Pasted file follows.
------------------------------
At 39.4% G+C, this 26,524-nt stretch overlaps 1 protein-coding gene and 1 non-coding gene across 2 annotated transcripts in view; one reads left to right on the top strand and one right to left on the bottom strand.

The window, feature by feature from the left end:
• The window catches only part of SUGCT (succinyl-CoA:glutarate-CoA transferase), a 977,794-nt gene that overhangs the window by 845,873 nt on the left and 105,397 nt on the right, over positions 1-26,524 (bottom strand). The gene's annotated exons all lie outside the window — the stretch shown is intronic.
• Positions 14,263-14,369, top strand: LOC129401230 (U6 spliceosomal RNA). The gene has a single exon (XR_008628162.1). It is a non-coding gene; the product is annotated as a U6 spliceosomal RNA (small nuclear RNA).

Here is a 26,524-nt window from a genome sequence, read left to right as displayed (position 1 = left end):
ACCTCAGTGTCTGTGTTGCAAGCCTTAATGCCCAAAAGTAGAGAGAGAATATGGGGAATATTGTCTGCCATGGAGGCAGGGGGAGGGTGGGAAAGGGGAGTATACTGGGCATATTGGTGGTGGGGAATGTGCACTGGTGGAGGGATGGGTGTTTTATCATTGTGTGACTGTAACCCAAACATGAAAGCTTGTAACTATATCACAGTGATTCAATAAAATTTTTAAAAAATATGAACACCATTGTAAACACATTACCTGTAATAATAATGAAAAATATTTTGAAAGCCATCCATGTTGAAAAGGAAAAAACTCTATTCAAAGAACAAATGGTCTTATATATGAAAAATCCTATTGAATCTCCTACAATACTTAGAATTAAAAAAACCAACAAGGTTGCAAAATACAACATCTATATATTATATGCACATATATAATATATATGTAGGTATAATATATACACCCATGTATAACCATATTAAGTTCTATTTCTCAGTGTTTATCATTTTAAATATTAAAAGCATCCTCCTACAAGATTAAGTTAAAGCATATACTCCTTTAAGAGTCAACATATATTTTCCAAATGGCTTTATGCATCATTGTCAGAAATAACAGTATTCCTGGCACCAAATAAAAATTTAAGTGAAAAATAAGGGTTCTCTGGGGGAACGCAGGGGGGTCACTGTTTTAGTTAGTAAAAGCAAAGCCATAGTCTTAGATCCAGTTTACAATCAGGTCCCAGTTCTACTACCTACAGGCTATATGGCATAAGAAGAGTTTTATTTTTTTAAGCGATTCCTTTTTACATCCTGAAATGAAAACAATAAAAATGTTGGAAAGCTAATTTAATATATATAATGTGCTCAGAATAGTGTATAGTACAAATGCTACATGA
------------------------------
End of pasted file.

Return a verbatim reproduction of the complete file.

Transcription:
At 39.4% G+C, this 26,524-nt stretch overlaps 1 protein-coding gene and 1 non-coding gene across 2 annotated transcripts in view; one reads left to right on the top strand and one right to left on the bottom strand.

The window, feature by feature from the left end:
• The window catches only part of SUGCT (succinyl-CoA:glutarate-CoA transferase), a 977,794-nt gene that overhangs the window by 845,873 nt on the left and 105,397 nt on the right, over positions 1-26,524 (bottom strand). The gene's annotated exons all lie outside the window — the stretch shown is intronic.
• Positions 14,263-14,369, top strand: LOC129401230 (U6 spliceosomal RNA). The gene has a single exon (XR_008628162.1). It is a non-coding gene; the product is annotated as a U6 spliceosomal RNA (small nuclear RNA).

Here is a 26,524-nt window from a genome sequence, read left to right as displayed (position 1 = left end):
ACCTCAGTGTCTGTGTTGCAAGCCTTAATGCCCAAAAGTAGAGAGAGAATATGGGGAATATTGTCTGCCATGGAGGCAGGGGGAGGGTGGGAAAGGGGAGTATACTGGGCATATTGGTGGTGGGGAATGTGCACTGGTGGAGGGATGGGTGTTTTATCATTGTGTGACTGTAACCCAAACATGAAAGCTTGTAACTATATCACAGTGATTCAATAAAATTTTTAAAAAATATGAACACCATTGTAAACACATTACCTGTAATAATAATGAAAAATATTTTGAAAGCCATCCATGTTGAAAAGGAAAAAACTCTATTCAAAGAACAAATGGTCTTATATATGAAAAATCCTATTGAATCTCCTACAATACTTAGAATTAAAAAAACCAACAAGGTTGCAAAATACAACATCTATATATTATATGCACATATATAATATATATGTAGGTATAATATATACACCCATGTATAACCATATTAAGTTCTATTTCTCAGTGTTTATCATTTTAAATATTAAAAGCATCCTCCTACAAGATTAAGTTAAAGCATATACTCCTTTAAGAGTCAACATATATTTTCCAAATGGCTTTATGCATCATTGTCAGAAATAACAGTATTCCTGGCACCAAATAAAAATTTAAGTGAAAAATAAGGGTTCTCTGGGGGAACGCAGGGGGGTCACTGTTTTAGTTAGTAAAAGCAAAGCCATAGTCTTAGATCCAGTTTACAATCAGGTCCCAGTTCTACTACCTACAGGCTATATGGCATAAGAAGAGTTTTATTTTTTTAAGCGATTCCTTTTTACATCCTGAAATGAAAACAATAAAAATGTTGGAAAGCTAATTTAATATATATAATGTGCTCAGAATAGTGTATAGTACAAATGCTACATGA